FRB Dallas Home » Research & Data »Update » U.S. »2012 »Effects of Debt-Ceiling Scare and Euro Crisis Appear Temporary

Research Publications
National Economic Update

Effects of Debt-Ceiling Scare and Euro Crisis Appear Temporary

January 27, 2012 | Update in PDF PDF

Recently released indicators suggest that overall economic activity picked up in the fourth quarter of 2011. Consumption, housing and inventory data are evidence of firmer growth. A U-shaped pattern in the consumer confidence indicators portends continuing growth in consumption. Institute for Supply Management (ISM) new orders firmed and manufacturing output jumped in December. Labor markets and consumer loan quality continued to improve, with indications that household deleveraging may be easing. Despite the positive news, the risk from a slowdown in Europe continues to loom.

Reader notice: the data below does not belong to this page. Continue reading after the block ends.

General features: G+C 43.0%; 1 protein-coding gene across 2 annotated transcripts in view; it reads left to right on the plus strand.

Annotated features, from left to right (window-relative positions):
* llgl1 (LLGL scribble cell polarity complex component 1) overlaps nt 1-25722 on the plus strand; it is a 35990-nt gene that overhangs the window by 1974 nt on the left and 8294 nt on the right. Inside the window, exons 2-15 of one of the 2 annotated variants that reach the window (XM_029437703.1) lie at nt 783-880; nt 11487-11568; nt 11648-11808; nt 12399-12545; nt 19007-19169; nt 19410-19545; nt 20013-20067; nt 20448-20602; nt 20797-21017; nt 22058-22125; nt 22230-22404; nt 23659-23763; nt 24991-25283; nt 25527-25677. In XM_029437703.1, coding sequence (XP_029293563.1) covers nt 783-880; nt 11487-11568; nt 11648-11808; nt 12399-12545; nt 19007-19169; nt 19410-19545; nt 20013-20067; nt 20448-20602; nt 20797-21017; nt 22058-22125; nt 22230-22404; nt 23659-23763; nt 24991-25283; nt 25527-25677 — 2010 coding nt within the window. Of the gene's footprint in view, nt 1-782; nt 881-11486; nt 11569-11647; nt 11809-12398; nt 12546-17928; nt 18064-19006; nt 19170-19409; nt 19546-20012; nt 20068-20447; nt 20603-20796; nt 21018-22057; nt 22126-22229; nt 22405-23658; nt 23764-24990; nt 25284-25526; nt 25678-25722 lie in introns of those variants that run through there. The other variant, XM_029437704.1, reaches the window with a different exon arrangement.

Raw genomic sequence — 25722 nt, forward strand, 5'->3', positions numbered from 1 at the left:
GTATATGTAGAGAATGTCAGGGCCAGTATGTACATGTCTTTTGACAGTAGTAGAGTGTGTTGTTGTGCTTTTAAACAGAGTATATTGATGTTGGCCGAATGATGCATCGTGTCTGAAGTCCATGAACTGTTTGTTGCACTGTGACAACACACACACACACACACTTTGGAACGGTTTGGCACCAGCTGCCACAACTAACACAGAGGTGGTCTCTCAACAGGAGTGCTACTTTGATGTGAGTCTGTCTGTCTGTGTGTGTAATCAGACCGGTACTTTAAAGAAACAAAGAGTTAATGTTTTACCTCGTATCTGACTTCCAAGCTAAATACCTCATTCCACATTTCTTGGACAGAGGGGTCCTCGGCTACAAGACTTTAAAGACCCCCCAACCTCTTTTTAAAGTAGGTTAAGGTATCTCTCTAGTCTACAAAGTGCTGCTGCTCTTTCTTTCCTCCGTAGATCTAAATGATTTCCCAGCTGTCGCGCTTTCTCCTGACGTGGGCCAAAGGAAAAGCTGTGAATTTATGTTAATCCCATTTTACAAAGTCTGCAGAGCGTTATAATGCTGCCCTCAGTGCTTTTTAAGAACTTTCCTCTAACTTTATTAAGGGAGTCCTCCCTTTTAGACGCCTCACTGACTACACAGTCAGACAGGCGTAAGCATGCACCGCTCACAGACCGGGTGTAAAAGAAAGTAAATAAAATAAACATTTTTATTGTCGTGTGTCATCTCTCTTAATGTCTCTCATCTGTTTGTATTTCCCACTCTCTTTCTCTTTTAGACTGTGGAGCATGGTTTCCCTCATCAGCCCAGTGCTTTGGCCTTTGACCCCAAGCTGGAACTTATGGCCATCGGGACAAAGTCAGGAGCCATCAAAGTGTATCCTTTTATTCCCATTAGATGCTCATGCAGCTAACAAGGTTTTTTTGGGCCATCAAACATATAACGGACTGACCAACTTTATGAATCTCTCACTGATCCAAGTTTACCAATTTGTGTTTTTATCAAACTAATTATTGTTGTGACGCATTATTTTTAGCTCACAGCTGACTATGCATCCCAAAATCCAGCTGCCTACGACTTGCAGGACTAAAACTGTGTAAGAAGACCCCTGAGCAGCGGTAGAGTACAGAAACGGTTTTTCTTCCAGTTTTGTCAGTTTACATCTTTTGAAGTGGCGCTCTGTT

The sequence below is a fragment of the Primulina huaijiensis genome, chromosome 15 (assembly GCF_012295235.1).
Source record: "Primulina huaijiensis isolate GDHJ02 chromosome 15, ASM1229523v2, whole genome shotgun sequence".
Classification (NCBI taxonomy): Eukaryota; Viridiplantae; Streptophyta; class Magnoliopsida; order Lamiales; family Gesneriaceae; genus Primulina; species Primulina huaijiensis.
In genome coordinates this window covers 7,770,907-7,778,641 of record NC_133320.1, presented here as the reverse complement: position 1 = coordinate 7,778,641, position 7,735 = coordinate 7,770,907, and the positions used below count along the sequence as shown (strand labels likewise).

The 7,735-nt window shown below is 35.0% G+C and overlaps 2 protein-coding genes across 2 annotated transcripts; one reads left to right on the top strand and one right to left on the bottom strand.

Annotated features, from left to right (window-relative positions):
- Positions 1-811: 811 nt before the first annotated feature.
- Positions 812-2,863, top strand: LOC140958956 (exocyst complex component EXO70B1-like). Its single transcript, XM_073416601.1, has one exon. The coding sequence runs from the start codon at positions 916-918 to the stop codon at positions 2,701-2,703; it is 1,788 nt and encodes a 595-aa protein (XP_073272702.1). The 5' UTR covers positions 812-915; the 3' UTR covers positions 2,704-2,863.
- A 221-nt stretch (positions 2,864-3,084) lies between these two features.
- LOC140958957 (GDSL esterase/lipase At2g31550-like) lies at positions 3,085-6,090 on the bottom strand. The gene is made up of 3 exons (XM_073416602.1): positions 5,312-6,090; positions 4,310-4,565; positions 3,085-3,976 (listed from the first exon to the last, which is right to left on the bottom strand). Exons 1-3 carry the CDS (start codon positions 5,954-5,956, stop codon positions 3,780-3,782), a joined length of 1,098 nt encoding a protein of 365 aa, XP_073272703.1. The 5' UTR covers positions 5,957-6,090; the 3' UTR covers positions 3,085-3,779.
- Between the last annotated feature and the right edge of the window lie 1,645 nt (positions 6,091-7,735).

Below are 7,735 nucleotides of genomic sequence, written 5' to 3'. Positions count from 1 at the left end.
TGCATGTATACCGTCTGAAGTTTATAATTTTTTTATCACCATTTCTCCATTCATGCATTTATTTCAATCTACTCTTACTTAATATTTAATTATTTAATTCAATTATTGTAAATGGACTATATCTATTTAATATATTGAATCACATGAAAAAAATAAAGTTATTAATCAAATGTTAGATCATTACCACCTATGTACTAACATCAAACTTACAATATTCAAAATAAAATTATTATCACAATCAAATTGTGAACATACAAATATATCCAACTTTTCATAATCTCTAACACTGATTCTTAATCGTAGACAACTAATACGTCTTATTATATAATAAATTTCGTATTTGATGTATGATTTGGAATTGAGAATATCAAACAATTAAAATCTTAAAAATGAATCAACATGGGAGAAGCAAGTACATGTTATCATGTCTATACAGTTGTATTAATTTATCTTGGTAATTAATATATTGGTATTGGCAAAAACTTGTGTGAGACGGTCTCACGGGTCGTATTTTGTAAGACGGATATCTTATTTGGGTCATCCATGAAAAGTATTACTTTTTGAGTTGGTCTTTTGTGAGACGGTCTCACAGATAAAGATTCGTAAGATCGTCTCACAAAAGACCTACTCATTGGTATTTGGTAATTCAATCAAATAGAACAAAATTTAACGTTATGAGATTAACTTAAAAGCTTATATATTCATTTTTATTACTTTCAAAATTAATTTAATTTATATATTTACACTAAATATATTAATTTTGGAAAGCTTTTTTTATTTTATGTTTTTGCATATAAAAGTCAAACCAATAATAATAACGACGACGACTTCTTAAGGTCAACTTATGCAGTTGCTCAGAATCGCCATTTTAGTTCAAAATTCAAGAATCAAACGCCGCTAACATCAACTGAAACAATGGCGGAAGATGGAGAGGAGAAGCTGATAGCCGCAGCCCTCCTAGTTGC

Consumer Confidence Rebounds
Consumer confidence continued to recover from its late-summer 2011 losses. Spending, employment, confidence and stock price data indicate that the recent pickup in economic activity partly reflects the positive effects of diminishing uncertainty surrounding the combined debt-ceiling scare and euro-debt crisis of late summer. Both the University of Michigan and Conference Board indexes of consumer confidence have risen since October, so far reversing the summer declines (Chart 1). This turnaround suggests that the recovery was delayed by a temporary negative shock that has been unwinding. Nevertheless, the two indexes are still low and have yet to show definitive signs of breaking out of ranges seen since mid-2009.

Manufacturing Output Bounces Back
Similarly, manufacturing output jumped in December, led by an uptick in the ISM manufacturing index. As with consumer confidence, the recent dip in investment indicators seems temporary because last fall’s stall in investment growth also partly owes to the slowdown in Europe. This is reflected in the November trade report and the sharp deceleration of orders reported in the ISM export index.